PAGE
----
Veterans Day speaker: hopes ‘peace breaks out soon’

Kile Brewer
Posted 11/15/17

CAMP BLANDING – Veteran’s Day is a solemn event.

It is not a holiday for celebration, it is a time to remember. Audience members clap with reservation, focus hard on the colors of the flag …

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Veterans Day speaker: hopes ‘peace breaks out soon’

Posted

CAMP BLANDING – Veteran’s Day is a solemn event.

It is not a holiday for celebration, it is a time to remember. Audience members clap with reservation, focus hard on the colors of the flag during the singing of the Star Spangled Banner, and take time to thank those who have served their country. Interactions take on a seriousness note at Veteran’s Day events, civilians thank those who risked their life for the United States, while veterans remember the hardships of war on foreign soil.

“Often, those who have served will balk at accepting accolades and titles such as ‘hero,’ this is because war is an ugly thing,” said Brig. Gen. Paul Chauncey III, the assistant adjutant general for the Florida National Guard during his speech at Camp Blanding Joint Training Center on Nov. 11. “[Veterans] do not serve to garner such titles for themselves by and large. Rather, most serve out of a sense of duty, and an instinctual understanding of the need to defend what they hold most dear.”

Chauncey spoke to an audience made up of about half veterans and their family members, and half representing Fleming Island-based Boy Scout Troop 892 just behind the Camp Blanding Museum in the base’s memorial park. A cool fall breeze blew his words from the podium to the audience as he looked out at their faces from underneath his hat’s brim.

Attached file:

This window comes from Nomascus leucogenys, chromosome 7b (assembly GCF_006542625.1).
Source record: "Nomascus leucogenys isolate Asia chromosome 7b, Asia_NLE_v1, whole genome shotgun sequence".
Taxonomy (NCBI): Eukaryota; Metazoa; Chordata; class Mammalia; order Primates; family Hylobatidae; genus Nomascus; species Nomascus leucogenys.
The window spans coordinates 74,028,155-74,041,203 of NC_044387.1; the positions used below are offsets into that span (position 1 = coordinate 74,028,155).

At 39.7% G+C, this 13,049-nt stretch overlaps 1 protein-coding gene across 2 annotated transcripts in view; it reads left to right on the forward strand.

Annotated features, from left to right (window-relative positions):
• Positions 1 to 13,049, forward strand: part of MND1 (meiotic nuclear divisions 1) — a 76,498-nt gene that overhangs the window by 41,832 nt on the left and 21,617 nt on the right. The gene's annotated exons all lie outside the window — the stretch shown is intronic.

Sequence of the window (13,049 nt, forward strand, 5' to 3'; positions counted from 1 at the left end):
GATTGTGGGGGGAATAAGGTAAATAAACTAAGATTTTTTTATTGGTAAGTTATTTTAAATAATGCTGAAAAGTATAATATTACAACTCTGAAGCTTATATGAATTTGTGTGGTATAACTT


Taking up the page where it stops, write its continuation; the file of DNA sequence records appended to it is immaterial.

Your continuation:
“Our nation has been at war, or in a state of persistent conflict for more than 16 years,” Chauncey said. “Our nation has once again come to experience what it means to send their sons and daughters into harm’s way.”

As he spoke it could be assumed that his mind wandered from the men seated to his left, all wearing hats emblazoned with Vietnam War or Korea, to the boys sitting to his right, suited up in their Boy Scout uniforms, a group that could see at least some of its members enter into the military after high school. Before digging deep into his pre-written speech, the Chauncey broke away from his script and thought back to a recent meeting in Washington, D.C. with other generals from around the country.

“We were discussing the Army’s readiness for threats that may appear in the future,” Chauncey said. “All while hoping – and praying – that peace soon breaks out.”

Chauncey reflected on a trip he took to Mount Vernon while thinking over discussions he had heard in his meeting with the leaders of the nation’s military. Admittedly, the meetings became arduous after a while, and his mind began to wander, so to pass the time he took a trip to the historic home. While there, he came to a conclusion while thinking about the life of a general, and first President of the United States, George Washington.

“If service is beneath you, leadership is beyond you,” Chauncey said, making a point to note this revelation before heading into the first line of his speech, captivating the audience with a meticulously-crafted ode to those who answered the call to serve.

After his comments, Chauncey took his seat and Chaplain Michelle Lawson closed out the ceremony by paraphrasing a poem typically used for Mother’s Day, reminding those present of the effects of war on every member of society.

“The bravest battle that was ever fought, shall I tell you where and when?” she said. “On the maps of the world you’ll find it not, it was fought by the mothers, spouses and families of our veterans.”

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